Ramadan is expected to begin in Saturday, 23 May 2020 this year. The city becomes a slow one and noticeably quieter. You can learn about the local culture, experience and enjoy the Islamic traditions and festivities, and try try authentic Turkish cuisine in Istanbul during Ramadan.
Ramadan is celebrated and lived with great enthusiasm in Istanbul every year. The spiritual atmosphere of the city give peace to its visitors with the reflection of sharing, love and tolerance. The city shines with the illumination of mosques, lively festivities with variety of activities, fairs, exhibitions, shopping and turns into a holy atmosphere.
Almost every restaurant in the city prepares special menus for the iftar meal, as iftar is a spiritual sharing that goes far beyond food. And after the iftar, the enthusiasm of the Ramadan prayers can be felt in all the mosques especially in Sultanahmet, Eyup, Maltepe and Uskudar neighborhoods.
Sultanahmet Square and Feshane (in Eyup) becomes a movable feast with Ramadan festivities and variety of activities after iftar meal.
The iftar meals are very special in Istanbul with the breaking the fast in solidarity with about thousands of Istanbulites in the streets of Istanbul, accompanied by classical Turkish music and traditional Turkish cuisine.
The Istanbul Metropolitan Municipality organizes open air iftar meals, as well as at the tents along the many spots of the city.
The traditional Ramadan celebrations and festivities that start after the iftar meals are also special and let the visitors have a good night out until the sahur (the meal before dawn).
Towards Iftar – Evening Meal
You’ll find numerous iftar tents that are set up in almost every popular squares of the city. This is a very enthusiastic thing that brings everyone together. And about all the restaurants prepare special recipes to their guests for iftar.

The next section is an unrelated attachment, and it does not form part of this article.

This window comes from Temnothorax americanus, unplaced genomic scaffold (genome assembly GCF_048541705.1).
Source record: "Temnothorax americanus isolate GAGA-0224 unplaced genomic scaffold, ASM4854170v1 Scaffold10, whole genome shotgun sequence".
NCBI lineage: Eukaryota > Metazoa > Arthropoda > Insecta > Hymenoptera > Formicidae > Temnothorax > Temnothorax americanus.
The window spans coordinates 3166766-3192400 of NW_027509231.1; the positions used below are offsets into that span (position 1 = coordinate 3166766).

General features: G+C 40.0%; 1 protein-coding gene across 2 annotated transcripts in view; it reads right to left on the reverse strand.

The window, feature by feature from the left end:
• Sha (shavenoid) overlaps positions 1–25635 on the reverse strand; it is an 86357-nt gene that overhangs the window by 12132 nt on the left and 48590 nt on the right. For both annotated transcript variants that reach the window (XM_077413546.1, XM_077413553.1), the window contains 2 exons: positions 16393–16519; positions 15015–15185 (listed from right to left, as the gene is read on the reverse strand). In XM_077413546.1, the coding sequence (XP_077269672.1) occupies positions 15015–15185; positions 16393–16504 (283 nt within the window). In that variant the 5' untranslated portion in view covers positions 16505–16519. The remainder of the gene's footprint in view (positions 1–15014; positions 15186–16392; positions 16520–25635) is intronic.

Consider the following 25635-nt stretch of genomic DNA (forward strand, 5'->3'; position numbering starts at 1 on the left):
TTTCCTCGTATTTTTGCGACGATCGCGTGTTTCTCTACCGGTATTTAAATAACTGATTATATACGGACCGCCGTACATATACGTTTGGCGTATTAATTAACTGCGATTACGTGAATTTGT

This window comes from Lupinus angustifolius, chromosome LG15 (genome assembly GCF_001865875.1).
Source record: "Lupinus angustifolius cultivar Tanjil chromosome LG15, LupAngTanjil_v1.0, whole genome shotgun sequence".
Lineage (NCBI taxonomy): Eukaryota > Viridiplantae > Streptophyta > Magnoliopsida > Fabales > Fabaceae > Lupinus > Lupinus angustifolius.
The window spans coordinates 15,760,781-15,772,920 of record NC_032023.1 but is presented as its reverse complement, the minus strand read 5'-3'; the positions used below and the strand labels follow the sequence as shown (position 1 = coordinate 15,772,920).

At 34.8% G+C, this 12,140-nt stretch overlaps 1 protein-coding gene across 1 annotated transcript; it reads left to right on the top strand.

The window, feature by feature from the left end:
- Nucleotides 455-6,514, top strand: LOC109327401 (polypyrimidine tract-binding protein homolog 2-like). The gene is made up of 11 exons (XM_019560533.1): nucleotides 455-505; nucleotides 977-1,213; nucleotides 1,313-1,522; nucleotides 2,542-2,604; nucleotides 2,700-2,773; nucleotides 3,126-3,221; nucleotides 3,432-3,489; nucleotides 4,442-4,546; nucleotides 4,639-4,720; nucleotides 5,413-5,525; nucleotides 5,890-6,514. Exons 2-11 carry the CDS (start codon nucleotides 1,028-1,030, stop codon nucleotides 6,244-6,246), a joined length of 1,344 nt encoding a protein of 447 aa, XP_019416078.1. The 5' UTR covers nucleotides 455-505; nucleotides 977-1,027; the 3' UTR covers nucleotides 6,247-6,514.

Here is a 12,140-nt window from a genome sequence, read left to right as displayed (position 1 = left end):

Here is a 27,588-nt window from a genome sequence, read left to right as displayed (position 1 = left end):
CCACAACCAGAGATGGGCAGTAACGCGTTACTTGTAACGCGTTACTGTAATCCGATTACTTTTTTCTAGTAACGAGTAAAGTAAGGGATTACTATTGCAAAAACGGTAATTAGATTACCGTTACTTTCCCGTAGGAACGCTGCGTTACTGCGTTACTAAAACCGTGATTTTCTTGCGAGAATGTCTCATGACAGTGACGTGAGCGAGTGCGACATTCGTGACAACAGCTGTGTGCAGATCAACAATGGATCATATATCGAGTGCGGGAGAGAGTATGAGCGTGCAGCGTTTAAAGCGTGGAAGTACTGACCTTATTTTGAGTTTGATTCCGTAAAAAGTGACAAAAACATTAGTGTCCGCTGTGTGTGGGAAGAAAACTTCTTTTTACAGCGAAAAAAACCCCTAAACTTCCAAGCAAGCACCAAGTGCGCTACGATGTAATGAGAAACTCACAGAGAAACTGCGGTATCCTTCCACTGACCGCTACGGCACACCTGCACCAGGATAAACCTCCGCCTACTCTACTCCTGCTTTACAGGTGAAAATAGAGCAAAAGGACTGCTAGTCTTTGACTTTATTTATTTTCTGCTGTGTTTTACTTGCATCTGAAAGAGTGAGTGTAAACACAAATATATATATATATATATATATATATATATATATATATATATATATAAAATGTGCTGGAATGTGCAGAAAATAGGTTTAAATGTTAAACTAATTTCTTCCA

The pide (a flat bread baked with toppings in a stone oven) and gullac (a dessert made with gullac sheets, milk, sugar, rosewater and walnuts) are Ramadan specific tastes that locals look for during Ramadan.
Many Istanbulites break their fasts in the parks, in a picnic atmosphere on the grass at the popular squares around Holy places, mosques, etc. such as Sultanahmet Square, Eyup, Feshane, Yenikapi, Uskudar and Maltepe city park.
Fairs & Cultural Events
Variety of fairs and cultural events are organized in Istanbul during Ramadan, by Istanbul Metropolitan Municipality, such as book fairs, exhibitions, poetry nights, traditional art events, panel sessions, calligraphers’ events, whirling dervishes performances, Sufi music and concerts in accordance with the spirit of this Holy month. Sultanahmet Square, Beyazit Square, Eyup, Feshane, Yenikapi, Uskudar and Maltepe city park are the main spots for all these events.
Best Areas to Experience & Enjoy Ramadan in Istanbul
Sultanahmet Square is the historic Istanbul and leads about all of the historical sights of Istanbul that include the must-see mosques such as the Blue Mosque, the museums such as famous Topkapi Palace Museum and Hagia Sophia Museum, historical sites and palaces. The compact and relatively traffic free area makes it easy to explore the region on foot.
Sultanahmet Square becomes very lively during Ramadan where thousands of people visit here for breaking the fast on the gardens, tents, and share the spiritual moments with others. You’ll find stands with Ottoman & Turkish cuisine, book fairs, souvenirs, artworks such as water marbling, calligraphy art and ornaments.